13 July 2010

Misadventures in Sound and Vision II

What's Wrong with my Sounds?

I'm quite happy listening to my CDs, but would much rather be listening to DVD-Audio (DVD-A).

Back in 1999 when I was studying to be a multimedia engineer there was a lot of enthusiasm for the new DVD-A format, and for good reason. CD-quality audio is delivered by sampling and reproducing sounds at a bit-depth of 16 bits (that's the amount of data recorded per single sample), at a rate of 44.1 kHz (44100 samples per second).

DVD-A uses 24-bit samples at sample rates of up to 192 kHz (192000 samples per second). This is all rather dry data, but if you ever get a chance to do an A-B comparison you'll be blown away by the extra clarity (due to the increased sample rate) and dynamic range (due to the increased bit-depth) of DVD-A.

So what went wrong? Record companies didn't release very much in the DVD-A format. I don't really know why. Unless, of course, they were already thinking in terms of sending us in the opposite direction, away from quality and towards quantity. Oh yeah, maybe they were looking at the possibility of using the lossy MPEG-1 Audio Layer 3 format (an outmoded and noisy method of compressing sound in digital movies) which we now all know as mp3.

I guess there was a high-level meeting of multinational company executives that went something like this:

A: This DVD-A thing really rocks, eh?
B: Have you any idea of how much it's going to cost us to resample all our top-sellers in the required format?
A: No, but the quality...
C: Never mind the quality, look at these forecasts...
B: Yes we see much better profits using this dodgy mp3 compression and just selling the lower quality item online - the files are really small!
C: And they'll all want these new wee mp3 players that will make them so deaf they won't notice the difference...

Misadventures in Sound and Vision I

What's Wrong with this Picture?

I cropped the image above to the aspect ratio 16:9, which is fine, I think, for a small still image. But what if the image was projected onto a wall and was 6 metres wide? And what about this crop (2.39:1)?

The image above is cropped to one of the more common aspect ratios now being used by the movie industry, and it's getting rather abstract, don't you think? Widecreen was invented by Hollywood when cinema audiences started to plummet due to the increasing popularity of televisions.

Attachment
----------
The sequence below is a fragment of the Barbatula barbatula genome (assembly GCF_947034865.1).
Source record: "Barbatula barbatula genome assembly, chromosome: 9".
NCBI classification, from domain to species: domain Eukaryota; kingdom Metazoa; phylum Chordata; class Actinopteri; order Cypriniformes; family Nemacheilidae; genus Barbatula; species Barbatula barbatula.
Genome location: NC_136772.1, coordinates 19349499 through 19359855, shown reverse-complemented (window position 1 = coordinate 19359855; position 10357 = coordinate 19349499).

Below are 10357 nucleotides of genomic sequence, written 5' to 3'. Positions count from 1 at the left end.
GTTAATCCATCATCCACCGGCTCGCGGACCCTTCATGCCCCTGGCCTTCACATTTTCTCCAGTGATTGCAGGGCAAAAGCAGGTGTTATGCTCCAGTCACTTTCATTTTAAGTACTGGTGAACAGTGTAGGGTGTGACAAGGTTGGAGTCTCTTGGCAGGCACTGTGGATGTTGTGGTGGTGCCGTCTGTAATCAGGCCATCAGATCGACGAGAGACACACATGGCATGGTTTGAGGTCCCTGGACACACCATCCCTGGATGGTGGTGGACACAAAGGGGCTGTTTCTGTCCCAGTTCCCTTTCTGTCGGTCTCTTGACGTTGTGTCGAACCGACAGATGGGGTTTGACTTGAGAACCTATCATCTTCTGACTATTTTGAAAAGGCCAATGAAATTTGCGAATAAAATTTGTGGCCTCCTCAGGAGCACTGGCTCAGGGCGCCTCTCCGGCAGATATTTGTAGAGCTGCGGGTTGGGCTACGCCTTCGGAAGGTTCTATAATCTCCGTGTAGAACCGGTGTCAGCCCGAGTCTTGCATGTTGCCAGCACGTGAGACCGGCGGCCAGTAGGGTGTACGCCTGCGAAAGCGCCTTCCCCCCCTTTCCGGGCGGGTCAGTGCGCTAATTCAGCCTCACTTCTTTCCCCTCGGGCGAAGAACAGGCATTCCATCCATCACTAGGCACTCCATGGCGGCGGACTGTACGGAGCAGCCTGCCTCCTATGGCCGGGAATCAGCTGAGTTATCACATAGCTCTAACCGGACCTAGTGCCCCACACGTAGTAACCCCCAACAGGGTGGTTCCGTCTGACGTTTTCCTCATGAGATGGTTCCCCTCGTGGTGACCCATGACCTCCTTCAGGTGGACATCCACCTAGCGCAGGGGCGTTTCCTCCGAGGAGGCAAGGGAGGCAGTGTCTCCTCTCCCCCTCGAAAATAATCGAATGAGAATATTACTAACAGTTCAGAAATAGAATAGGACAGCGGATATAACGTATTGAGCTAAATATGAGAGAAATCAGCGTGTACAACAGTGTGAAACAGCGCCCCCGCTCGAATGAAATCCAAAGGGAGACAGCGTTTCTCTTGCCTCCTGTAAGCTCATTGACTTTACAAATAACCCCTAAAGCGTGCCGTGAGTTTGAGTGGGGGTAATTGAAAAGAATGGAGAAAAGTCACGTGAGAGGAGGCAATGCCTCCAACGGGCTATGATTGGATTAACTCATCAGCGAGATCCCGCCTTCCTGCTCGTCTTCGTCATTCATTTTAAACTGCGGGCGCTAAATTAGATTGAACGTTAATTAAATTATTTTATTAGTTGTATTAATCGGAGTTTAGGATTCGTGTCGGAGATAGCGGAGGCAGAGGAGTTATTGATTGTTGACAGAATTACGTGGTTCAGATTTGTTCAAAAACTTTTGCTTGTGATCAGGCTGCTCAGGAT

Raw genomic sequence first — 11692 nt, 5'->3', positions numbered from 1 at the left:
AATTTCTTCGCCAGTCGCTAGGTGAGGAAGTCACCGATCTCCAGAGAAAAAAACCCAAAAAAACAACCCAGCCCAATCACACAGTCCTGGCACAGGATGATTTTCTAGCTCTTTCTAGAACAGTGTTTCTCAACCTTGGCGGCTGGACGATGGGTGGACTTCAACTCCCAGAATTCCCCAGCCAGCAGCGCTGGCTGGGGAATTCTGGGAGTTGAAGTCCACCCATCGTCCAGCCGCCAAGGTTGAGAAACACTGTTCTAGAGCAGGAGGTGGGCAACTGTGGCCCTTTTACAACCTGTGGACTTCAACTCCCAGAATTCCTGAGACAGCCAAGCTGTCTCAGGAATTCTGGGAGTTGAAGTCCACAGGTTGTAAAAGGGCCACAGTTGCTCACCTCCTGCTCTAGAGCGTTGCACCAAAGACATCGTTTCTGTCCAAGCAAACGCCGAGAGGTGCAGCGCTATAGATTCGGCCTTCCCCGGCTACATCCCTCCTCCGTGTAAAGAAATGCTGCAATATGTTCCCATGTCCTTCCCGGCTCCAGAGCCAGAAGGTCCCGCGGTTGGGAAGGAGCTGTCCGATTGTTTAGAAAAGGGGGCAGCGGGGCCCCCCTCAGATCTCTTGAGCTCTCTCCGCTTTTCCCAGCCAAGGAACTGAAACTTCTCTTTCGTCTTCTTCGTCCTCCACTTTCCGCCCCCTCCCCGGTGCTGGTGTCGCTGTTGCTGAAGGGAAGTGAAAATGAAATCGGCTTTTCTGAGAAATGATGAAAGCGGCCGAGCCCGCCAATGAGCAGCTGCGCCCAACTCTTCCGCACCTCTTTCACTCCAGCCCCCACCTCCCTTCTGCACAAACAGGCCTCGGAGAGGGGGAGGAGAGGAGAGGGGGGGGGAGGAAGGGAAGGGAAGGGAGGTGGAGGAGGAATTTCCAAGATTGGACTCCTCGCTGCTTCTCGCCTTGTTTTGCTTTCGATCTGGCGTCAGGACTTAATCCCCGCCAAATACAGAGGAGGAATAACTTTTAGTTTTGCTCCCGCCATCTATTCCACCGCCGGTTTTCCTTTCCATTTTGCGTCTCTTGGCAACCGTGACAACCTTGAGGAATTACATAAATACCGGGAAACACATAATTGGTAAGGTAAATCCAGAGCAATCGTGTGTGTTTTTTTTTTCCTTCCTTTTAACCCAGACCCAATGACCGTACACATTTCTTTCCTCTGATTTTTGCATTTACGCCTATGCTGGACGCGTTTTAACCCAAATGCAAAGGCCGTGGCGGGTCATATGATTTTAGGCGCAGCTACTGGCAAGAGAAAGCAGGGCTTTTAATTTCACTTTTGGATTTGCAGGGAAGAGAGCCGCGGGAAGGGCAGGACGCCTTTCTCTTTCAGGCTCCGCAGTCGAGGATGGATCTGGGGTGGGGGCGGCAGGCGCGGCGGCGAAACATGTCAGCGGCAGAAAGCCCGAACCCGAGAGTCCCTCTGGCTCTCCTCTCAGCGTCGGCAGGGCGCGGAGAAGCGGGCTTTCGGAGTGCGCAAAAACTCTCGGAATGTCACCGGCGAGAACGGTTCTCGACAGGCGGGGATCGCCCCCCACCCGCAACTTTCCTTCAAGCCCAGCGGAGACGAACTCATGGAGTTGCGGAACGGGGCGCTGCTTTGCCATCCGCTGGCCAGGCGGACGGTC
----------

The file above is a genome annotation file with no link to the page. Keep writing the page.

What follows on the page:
Televisions used to display at 4:3, movies were made to the same format, and stills cameras shot film to this very same aspect ratio. Why? Because 4:3 is the best approximation of how we actually see the world. It's the most natural, realistic aspect ratio you'll ever see.

I love movies made in this format. 8mm and 16mm films were shot at 4:3, Dogme 95 movie-makers continue to use 4:3, and I still shoot video in the same format.

Millions of recent Home Cinema System owners will disagree, but widescreen is a con. It's another step away from reality.

12 July 2010

What's that Noise?

Yesterday evening I arrived home from a weekend at the Scottish Healing Centre to find several messages on the telephone answering machine from my wife Genie. She's in Holland at the moment and I'd forgotten to mention that I'd be out for the weekend. Picking up the phone all I could hear was loud static. I fiddled with the leads and then tried plugging the unit directly into the telephone socket in the wall, bypassing the splitter for the broadband line. More white noise, so I used my mobile phone (which I hardly ever use) to send a clumsy SMS to Genie explaining the problem with the land line, and went to bed.

This morning during a meeting with Robin (of Robin Baker Architects) I mentioned the trouble I was having with the telephone. What was bugging me was the fact that Genie's messages on the answering machine were clear, so it seemed that the "line in" was good but the "line out" was noisy, and I didn't know whether it was the telephone itself or the line to my house that was at fault. Robin let me borrow his fax machine, which has a telephone handset built in, in order to test the line at home.

Plugging in the fax machine at home I found the telephone line to be clear, and as the outside line was obviously fine, I resolved to buy a new pair of cordless phones online, once I'd finished the work I'd started on my trusty Mac. But as I was about to send an email...

There was a power outage. Even as the computer was shutting down there was an almighty crash of thunder. Heavy rain. Time for lunch, I thought.

After lunch I turn the Mac back on. No wireless connection. Of course, this always happens after a power cut. It's a drag but I know it's only a question of resetting first the router and then the wireless hub and all will be well, although Robin had to replace his router after it got fried by a lightning strike just a couple of weeks ago...

Finally I get the network up and running and am at the stage where I'm ready to order a new phone online. Now something prompts me to check the phone one last time and lo and behold I have a clear line! Everything works.

I'm guessing that the problem with the phone was due to the fact that it's a cordless system that uses radio signals. The signals were probably being messed up by atmospheric static which was cleared by the electrical storm. But at the same time I'm wondering whether simply turning the power to the phone off and on might have fixed it.

If you've had similar adventures with your cordless phone, please let me know.